Pope Francis greets nuns as he arrives for a meeting with religious for the conclusion of the Year of Consecrated Life Feb. 1 at the Vatican. (Photo by AFP)
One of the biggest questions surrounding the "Francis revolution" concerns the issue of women in the church.
Many Catholics in certain parts of the world believe this is the litmus test of Catholic Church reform. Since Pope Francis agreed several weeks ago to create a commission to study the history of women deacons, a new discussion has begun on an issue that many feared had been closed forever by John Paul II.
Francis made the announcement on May 12 in response to a question asked during an audience with some 900 leaders of the world's congregations of Catholic women religious. It was an impromptu answer and, therefore, it is difficult to say what will come of such a study commission. Much will depend on the commission's composition and its agenda.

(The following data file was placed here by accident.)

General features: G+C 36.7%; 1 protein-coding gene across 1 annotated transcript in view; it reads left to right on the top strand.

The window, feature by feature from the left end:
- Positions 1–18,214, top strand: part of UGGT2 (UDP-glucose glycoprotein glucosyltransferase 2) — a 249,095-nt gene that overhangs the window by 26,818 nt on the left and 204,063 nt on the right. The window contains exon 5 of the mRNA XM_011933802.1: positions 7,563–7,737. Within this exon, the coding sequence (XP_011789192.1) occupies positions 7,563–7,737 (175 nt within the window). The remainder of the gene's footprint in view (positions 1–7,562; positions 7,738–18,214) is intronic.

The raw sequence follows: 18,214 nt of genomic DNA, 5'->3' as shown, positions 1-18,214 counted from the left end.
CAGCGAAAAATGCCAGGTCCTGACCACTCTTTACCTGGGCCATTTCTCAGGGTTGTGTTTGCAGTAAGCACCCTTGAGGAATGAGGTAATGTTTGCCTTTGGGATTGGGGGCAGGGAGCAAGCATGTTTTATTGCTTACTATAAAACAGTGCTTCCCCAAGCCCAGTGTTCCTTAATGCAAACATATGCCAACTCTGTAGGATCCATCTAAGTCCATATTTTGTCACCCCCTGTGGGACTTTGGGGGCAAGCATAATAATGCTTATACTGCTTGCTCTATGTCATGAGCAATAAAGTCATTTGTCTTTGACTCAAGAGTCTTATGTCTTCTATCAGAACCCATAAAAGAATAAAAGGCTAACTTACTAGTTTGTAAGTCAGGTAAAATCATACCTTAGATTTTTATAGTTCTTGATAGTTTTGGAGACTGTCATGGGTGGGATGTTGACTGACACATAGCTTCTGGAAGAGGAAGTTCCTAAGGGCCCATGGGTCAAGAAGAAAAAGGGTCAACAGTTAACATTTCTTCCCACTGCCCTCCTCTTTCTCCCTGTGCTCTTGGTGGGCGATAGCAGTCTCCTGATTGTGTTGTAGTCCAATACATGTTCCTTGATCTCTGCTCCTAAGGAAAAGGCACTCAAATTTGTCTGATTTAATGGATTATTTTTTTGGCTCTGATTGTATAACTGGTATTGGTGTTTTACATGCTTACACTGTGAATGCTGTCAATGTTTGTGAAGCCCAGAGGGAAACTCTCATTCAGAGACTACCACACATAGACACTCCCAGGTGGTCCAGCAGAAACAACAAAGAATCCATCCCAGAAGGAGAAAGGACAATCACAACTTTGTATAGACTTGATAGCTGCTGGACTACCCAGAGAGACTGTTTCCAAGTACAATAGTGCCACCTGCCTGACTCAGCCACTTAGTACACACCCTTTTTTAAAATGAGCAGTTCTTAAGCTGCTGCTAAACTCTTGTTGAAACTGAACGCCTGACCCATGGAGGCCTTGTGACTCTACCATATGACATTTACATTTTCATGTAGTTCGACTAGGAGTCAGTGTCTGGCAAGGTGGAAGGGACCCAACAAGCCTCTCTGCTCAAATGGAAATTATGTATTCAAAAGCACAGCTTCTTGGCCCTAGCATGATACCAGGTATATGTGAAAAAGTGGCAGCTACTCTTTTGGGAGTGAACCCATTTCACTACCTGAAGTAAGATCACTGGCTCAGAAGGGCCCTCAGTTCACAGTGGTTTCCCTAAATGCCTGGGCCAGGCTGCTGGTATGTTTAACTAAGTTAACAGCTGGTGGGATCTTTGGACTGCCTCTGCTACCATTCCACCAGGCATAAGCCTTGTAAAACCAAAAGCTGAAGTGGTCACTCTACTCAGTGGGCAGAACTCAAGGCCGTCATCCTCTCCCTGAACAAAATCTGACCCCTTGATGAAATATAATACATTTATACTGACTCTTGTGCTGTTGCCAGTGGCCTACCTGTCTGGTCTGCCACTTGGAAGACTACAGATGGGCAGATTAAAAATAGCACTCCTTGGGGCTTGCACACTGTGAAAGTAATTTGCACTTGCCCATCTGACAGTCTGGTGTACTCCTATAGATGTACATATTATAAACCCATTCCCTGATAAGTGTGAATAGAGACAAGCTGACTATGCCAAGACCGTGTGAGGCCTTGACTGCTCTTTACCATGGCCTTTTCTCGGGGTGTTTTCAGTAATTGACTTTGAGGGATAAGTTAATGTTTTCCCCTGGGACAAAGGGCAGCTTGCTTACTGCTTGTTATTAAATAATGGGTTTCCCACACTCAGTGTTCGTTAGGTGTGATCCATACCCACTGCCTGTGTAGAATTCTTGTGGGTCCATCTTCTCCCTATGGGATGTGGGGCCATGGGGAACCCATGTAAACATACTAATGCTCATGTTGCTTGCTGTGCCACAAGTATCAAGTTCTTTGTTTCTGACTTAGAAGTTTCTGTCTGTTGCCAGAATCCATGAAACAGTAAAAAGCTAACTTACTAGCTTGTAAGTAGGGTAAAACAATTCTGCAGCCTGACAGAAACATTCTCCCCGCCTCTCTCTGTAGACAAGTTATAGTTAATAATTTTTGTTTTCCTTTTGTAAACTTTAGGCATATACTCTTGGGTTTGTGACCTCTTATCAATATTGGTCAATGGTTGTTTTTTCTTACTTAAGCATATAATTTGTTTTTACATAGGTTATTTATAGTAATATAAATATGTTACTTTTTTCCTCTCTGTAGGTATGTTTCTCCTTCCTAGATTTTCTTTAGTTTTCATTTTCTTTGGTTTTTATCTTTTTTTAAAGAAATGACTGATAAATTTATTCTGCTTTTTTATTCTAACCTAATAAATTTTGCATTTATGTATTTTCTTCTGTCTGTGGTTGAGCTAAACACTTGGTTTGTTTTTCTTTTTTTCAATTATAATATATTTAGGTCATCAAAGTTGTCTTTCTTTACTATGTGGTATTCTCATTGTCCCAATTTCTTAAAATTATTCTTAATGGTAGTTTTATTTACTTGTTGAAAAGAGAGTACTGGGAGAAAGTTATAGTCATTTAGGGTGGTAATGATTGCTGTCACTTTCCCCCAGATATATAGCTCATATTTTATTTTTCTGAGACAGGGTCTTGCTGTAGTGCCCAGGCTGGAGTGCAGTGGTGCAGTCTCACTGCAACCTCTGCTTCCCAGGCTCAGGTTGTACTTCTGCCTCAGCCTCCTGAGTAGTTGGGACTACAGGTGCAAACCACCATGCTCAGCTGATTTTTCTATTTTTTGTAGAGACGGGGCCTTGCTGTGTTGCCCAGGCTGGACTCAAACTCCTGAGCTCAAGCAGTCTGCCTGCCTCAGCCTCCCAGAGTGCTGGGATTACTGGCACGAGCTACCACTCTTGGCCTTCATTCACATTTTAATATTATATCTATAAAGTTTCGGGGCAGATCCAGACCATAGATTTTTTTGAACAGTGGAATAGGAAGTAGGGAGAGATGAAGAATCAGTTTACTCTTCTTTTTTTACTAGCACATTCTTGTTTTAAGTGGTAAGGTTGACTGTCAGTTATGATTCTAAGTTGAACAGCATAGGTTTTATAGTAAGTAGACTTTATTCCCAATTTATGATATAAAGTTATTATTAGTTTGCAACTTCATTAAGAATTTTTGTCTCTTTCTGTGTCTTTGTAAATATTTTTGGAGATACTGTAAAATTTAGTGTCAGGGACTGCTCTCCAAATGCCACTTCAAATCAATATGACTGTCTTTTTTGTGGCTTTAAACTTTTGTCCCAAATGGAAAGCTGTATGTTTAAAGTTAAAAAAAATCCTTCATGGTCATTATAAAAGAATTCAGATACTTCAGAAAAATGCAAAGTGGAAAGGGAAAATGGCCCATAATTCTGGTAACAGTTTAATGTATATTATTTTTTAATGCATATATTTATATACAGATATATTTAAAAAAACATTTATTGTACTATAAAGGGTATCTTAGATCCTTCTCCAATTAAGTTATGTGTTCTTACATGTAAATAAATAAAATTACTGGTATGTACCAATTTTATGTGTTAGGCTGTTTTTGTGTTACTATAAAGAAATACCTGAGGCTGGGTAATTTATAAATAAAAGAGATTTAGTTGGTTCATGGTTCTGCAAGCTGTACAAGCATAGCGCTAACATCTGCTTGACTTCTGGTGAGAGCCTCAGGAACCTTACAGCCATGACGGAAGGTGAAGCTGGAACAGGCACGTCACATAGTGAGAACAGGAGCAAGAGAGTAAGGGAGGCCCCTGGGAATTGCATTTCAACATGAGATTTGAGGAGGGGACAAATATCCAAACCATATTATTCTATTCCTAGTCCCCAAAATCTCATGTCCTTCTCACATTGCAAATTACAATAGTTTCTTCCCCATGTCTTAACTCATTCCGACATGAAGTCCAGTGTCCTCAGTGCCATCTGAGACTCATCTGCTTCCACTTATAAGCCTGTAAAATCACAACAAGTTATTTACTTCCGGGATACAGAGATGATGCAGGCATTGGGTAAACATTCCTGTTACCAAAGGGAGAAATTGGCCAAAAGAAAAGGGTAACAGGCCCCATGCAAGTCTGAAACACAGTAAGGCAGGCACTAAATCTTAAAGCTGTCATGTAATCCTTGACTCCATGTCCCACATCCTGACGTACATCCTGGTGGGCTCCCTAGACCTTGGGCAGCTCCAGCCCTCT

If it is just a commission to investigate the history of women deacons, advocates of the female diaconate should not expect important developments. The enthusiasm that followed the announcement demonstrates a naive belief that finding or even agreeing on the historical evidence of the existence of women deacons in early church history can solve the issue. But this kind of appeal to history is rarely conclusive in theological debates and can easily backfire. It could become the progressive version of traditionalism in the sense of legitimating something in the church only because it is not new.
The big issue here (and not only for the issue of the woman diaconate) is what role history plays and should play vis-a-vis the idea of the tradition of the church. As a historian I believe church history is crucial for an informed debate on big issues in the church. For example, you cannot debate about family and marriage today without having an idea of its complicated history in society and in the church.
Having said that, there are at least three reasons why we should not get too excited about a commission investigating the history of women deacons.
The first reason is the difference between tradition and history. Tradition is not just historia. History is in the past, while tradition is dynamic and open to the future. Tradition can and sometimes must be “invented,” while inventing history is simply forgery.